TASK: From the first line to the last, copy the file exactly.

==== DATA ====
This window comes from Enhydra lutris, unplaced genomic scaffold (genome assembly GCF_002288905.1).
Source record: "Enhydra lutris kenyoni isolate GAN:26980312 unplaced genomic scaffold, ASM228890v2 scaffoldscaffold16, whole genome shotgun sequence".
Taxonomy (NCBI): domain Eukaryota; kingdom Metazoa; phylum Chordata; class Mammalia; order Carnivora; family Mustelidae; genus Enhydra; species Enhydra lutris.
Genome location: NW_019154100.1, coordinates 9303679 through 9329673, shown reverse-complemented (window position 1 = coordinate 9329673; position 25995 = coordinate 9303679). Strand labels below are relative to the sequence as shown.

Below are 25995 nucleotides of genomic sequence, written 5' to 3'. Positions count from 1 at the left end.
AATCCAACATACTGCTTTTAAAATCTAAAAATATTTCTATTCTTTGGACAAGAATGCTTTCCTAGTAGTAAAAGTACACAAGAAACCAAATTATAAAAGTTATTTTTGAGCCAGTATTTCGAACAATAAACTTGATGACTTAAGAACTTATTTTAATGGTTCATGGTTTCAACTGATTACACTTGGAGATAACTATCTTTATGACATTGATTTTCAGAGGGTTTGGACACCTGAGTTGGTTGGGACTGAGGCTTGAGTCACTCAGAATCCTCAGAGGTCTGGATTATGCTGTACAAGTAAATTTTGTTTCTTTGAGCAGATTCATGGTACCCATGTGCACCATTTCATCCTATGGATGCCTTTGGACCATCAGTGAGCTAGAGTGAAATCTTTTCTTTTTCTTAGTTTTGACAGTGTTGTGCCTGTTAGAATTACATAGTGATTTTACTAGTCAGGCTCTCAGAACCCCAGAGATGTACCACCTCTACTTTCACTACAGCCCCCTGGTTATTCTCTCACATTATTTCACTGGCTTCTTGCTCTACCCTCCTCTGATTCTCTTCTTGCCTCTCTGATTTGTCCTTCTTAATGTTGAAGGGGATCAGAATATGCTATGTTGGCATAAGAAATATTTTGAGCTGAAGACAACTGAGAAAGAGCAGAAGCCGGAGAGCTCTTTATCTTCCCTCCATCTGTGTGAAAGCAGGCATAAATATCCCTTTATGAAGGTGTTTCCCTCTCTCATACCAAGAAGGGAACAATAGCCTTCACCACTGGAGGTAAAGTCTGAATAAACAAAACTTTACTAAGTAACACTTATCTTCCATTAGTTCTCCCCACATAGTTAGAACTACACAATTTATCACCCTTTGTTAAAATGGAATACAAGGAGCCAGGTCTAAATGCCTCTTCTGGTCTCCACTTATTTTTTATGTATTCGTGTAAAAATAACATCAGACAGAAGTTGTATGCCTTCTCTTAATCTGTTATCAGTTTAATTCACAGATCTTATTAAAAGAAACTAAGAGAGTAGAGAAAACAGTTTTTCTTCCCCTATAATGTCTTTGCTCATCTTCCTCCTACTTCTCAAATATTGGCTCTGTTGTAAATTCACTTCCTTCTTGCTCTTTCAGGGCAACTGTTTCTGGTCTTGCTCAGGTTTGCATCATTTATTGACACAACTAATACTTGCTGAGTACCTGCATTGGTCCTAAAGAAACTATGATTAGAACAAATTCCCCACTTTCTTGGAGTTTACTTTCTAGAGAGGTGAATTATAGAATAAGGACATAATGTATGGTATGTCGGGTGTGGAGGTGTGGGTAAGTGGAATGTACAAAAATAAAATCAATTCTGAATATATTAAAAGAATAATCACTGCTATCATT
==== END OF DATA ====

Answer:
This window comes from Enhydra lutris, unplaced genomic scaffold (genome assembly GCF_002288905.1).
Source record: "Enhydra lutris kenyoni isolate GAN:26980312 unplaced genomic scaffold, ASM228890v2 scaffoldscaffold16, whole genome shotgun sequence".
Taxonomy (NCBI): domain Eukaryota; kingdom Metazoa; phylum Chordata; class Mammalia; order Carnivora; family Mustelidae; genus Enhydra; species Enhydra lutris.
Genome location: NW_019154100.1, coordinates 9303679 through 9329673, shown reverse-complemented (window position 1 = coordinate 9329673; position 25995 = coordinate 9303679). Strand labels below are relative to the sequence as shown.

Below are 25995 nucleotides of genomic sequence, written 5' to 3'. Positions count from 1 at the left end.
AATCCAACATACTGCTTTTAAAATCTAAAAATATTTCTATTCTTTGGACAAGAATGCTTTCCTAGTAGTAAAAGTACACAAGAAACCAAATTATAAAAGTTATTTTTGAGCCAGTATTTCGAACAATAAACTTGATGACTTAAGAACTTATTTTAATGGTTCATGGTTTCAACTGATTACACTTGGAGATAACTATCTTTATGACATTGATTTTCAGAGGGTTTGGACACCTGAGTTGGTTGGGACTGAGGCTTGAGTCACTCAGAATCCTCAGAGGTCTGGATTATGCTGTACAAGTAAATTTTGTTTCTTTGAGCAGATTCATGGTACCCATGTGCACCATTTCATCCTATGGATGCCTTTGGACCATCAGTGAGCTAGAGTGAAATCTTTTCTTTTTCTTAGTTTTGACAGTGTTGTGCCTGTTAGAATTACATAGTGATTTTACTAGTCAGGCTCTCAGAACCCCAGAGATGTACCACCTCTACTTTCACTACAGCCCCCTGGTTATTCTCTCACATTATTTCACTGGCTTCTTGCTCTACCCTCCTCTGATTCTCTTCTTGCCTCTCTGATTTGTCCTTCTTAATGTTGAAGGGGATCAGAATATGCTATGTTGGCATAAGAAATATTTTGAGCTGAAGACAACTGAGAAAGAGCAGAAGCCGGAGAGCTCTTTATCTTCCCTCCATCTGTGTGAAAGCAGGCATAAATATCCCTTTATGAAGGTGTTTCCCTCTCTCATACCAAGAAGGGAACAATAGCCTTCACCACTGGAGGTAAAGTCTGAATAAACAAAACTTTACTAAGTAACACTTATCTTCCATTAGTTCTCCCCACATAGTTAGAACTACACAATTTATCACCCTTTGTTAAAATGGAATACAAGGAGCCAGGTCTAAATGCCTCTTCTGGTCTCCACTTATTTTTTATGTATTCGTGTAAAAATAACATCAGACAGAAGTTGTATGCCTTCTCTTAATCTGTTATCAGTTTAATTCACAGATCTTATTAAAAGAAACTAAGAGAGTAGAGAAAACAGTTTTTCTTCCCCTATAATGTCTTTGCTCATCTTCCTCCTACTTCTCAAATATTGGCTCTGTTGTAAATTCACTTCCTTCTTGCTCTTTCAGGGCAACTGTTTCTGGTCTTGCTCAGGTTTGCATCATTTATTGACACAACTAATACTTGCTGAGTACCTGCATTGGTCCTAAAGAAACTATGATTAGAACAAATTCCCCACTTTCTTGGAGTTTACTTTCTAGAGAGGTGAATTATAGAATAAGGACATAATGTATGGTATGTCGGGTGTGGAGGTGTGGGTAAGTGGAATGTACAAAAATAAAATCAATTCTGAATATATTAAAAGAATAATCACTGCTATCATT